Water management questions and answers

SRP operates a water storage system that allows us to maintain a reliable supply of water for our shareholders. Choose any link to get answers to frequently asked questions about Arizona's water resources.

What is the current drought condition in Arizona?

The U.S. Drought Monitor produces a weekly report that analyzes drought conditions in Arizona and across the United States. Additionally, the National Oceanic and Atmospheric Administration produces long-term drought condition forecasts.

How full are SRP’s reservoirs?

You can check levels for the lakes on the Salt and Verde river systems daily using our daily water reports.

What is SRP doing to manage the water supply?

SRP takes a multi-pronged approach to water management, meeting its shareholders’ water demands through a combination of surface water supplies, groundwater supplies and conservation programs. In addition, SRP partners with shareholders, including municipalities, on additional water management measures. Read more about SRP’s water management strategy.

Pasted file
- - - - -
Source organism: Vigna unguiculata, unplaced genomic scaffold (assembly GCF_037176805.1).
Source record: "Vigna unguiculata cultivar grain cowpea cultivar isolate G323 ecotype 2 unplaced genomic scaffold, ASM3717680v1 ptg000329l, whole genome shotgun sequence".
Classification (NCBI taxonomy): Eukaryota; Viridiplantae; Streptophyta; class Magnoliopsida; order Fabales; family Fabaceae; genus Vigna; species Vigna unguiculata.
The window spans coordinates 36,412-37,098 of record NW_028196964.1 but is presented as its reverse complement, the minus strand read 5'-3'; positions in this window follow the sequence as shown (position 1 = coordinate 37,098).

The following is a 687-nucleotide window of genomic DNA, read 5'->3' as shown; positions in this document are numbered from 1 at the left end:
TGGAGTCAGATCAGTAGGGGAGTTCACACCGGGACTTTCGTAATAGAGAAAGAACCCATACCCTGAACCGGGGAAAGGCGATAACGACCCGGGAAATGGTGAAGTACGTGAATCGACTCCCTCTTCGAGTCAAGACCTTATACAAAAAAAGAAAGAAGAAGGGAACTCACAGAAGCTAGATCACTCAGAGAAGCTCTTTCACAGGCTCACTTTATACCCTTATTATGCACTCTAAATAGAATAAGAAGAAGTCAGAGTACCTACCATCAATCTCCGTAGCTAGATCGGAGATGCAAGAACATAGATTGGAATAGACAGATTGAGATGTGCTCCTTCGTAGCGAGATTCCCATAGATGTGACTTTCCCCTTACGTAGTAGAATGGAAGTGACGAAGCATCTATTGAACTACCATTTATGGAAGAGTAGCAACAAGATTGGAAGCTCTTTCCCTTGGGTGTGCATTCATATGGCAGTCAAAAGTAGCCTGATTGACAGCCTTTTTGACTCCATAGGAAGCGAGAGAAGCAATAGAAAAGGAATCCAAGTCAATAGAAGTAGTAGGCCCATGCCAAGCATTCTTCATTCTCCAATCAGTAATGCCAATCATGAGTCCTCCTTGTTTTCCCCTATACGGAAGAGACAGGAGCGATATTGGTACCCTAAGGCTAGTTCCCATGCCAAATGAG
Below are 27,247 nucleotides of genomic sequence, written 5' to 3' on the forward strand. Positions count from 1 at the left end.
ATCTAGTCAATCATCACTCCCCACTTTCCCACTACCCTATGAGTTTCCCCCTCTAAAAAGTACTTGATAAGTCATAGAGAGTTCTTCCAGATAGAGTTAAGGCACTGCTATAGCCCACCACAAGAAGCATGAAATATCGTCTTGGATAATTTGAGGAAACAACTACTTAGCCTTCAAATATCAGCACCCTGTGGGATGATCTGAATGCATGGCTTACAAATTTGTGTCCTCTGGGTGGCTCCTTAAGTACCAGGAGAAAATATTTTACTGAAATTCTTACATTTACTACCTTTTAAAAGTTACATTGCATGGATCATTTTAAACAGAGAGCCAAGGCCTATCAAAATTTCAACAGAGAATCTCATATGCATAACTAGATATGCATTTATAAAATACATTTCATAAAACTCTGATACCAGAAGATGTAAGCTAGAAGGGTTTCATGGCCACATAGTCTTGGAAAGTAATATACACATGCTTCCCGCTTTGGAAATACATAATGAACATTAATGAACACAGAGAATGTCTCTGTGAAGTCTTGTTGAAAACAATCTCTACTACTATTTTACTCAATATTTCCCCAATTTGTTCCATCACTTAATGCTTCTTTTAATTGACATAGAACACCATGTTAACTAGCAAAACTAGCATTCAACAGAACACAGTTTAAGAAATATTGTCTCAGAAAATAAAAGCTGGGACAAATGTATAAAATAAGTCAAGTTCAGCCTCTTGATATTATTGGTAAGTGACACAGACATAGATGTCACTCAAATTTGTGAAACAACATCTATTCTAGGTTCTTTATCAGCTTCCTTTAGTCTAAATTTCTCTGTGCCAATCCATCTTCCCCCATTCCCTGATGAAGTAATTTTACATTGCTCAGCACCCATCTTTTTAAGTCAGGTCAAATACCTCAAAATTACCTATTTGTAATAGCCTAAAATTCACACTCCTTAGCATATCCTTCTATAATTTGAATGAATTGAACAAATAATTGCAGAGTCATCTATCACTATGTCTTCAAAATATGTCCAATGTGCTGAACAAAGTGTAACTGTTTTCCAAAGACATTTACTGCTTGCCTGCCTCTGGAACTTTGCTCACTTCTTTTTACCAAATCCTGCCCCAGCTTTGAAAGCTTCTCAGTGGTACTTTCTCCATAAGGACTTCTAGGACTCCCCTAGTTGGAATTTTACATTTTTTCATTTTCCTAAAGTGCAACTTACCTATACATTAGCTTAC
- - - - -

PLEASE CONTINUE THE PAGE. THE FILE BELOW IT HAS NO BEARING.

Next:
How do SRP and the municipalities work together?

SRP stores and delivers water to 10 municipalities in the Valley. The municipalities then treat and distribute the water to homes and businesses. SRP also provides groundwater and Central Arizona Project (CAP) water, when needed, to augment reservoir water deliveries.

Together, the municipalities and SRP partner in water recharge, water exchanges, and water conservation programs to ensure the Valley receives a reliable supply of water.

For details, visit the following municipal websites:

Also see these websites:

Are alternative water supplies available?

Wise planning for the use of alternative supplies, such as Central Arizona Project water, groundwater and reclaimed water, have added to the water resource portfolio mix and given SRP options in dealing with the inevitable desert dry spells.

What is reclaimed and recharged water?

Reclaimed water is highly treated wastewater that can be reused in place of groundwater or surface water for purposes such as turf irrigation (golf courses, parks) or as cooling water for power plants. Groundwater recharge, or water banking, involves the storage of excess or surplus surface water in the underground aquifers. SRP operates two water banking facilities in partnership with Valley cities.

What can I do to save water at home?

There are easy ways to conserve water. For water saving tips, visit Together We Conserve or your local municipality's website.

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